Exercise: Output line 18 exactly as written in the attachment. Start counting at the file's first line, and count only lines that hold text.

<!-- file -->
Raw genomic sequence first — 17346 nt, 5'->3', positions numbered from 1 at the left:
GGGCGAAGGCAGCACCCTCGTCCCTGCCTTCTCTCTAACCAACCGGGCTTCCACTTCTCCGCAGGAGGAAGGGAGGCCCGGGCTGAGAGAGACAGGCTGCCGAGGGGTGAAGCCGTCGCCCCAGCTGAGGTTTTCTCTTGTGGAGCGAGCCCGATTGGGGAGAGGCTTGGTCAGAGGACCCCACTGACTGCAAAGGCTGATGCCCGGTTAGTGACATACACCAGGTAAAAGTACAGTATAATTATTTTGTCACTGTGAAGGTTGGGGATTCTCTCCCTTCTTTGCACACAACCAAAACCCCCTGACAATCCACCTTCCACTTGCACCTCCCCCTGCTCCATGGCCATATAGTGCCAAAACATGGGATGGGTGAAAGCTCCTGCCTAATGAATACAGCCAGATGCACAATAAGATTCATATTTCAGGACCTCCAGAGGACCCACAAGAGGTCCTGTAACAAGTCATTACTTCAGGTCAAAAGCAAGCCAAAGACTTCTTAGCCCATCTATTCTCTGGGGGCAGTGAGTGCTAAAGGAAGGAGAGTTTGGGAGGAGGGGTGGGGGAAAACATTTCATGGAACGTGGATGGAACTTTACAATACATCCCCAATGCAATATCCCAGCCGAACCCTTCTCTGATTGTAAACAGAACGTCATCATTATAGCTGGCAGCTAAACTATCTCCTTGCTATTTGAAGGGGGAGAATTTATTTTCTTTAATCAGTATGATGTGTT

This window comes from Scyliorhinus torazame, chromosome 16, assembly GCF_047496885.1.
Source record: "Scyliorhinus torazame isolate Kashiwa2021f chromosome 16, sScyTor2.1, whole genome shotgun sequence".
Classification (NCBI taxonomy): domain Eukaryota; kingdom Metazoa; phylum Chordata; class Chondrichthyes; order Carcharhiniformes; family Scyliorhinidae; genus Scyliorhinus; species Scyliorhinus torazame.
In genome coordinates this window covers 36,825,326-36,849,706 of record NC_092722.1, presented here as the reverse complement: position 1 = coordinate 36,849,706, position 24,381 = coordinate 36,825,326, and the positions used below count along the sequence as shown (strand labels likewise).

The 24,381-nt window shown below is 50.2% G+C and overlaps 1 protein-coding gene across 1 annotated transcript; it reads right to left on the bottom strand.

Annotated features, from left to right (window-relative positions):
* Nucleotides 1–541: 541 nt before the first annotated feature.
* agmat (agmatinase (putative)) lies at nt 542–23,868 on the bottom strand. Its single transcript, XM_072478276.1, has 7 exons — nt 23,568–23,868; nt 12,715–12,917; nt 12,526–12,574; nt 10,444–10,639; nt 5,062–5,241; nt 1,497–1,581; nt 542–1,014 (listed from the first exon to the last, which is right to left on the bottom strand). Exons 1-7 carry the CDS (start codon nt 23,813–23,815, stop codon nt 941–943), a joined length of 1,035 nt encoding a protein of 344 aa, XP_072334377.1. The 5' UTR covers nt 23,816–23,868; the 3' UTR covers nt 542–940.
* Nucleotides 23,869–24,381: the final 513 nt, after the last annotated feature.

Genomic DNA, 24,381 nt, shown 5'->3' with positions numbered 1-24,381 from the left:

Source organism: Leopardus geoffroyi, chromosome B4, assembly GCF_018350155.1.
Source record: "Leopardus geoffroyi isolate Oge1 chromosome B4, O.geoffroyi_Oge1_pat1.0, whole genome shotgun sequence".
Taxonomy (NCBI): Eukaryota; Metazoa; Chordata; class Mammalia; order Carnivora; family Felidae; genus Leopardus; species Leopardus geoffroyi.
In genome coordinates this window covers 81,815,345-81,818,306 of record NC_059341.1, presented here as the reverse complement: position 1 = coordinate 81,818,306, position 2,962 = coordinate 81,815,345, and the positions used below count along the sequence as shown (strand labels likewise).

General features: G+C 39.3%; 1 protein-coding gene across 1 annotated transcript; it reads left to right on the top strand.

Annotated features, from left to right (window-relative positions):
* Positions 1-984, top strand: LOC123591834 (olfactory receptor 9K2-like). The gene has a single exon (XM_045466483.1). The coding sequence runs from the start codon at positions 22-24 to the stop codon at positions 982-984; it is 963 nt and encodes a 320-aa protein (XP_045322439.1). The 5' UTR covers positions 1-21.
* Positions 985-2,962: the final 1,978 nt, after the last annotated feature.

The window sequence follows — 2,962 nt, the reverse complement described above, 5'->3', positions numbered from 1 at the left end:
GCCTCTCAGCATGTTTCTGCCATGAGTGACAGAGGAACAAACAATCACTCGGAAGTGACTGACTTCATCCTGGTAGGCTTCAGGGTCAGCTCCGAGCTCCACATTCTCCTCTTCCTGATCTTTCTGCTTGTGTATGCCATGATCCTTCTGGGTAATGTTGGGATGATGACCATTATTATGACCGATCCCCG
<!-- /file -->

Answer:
Annotated features, from left to right (window-relative positions):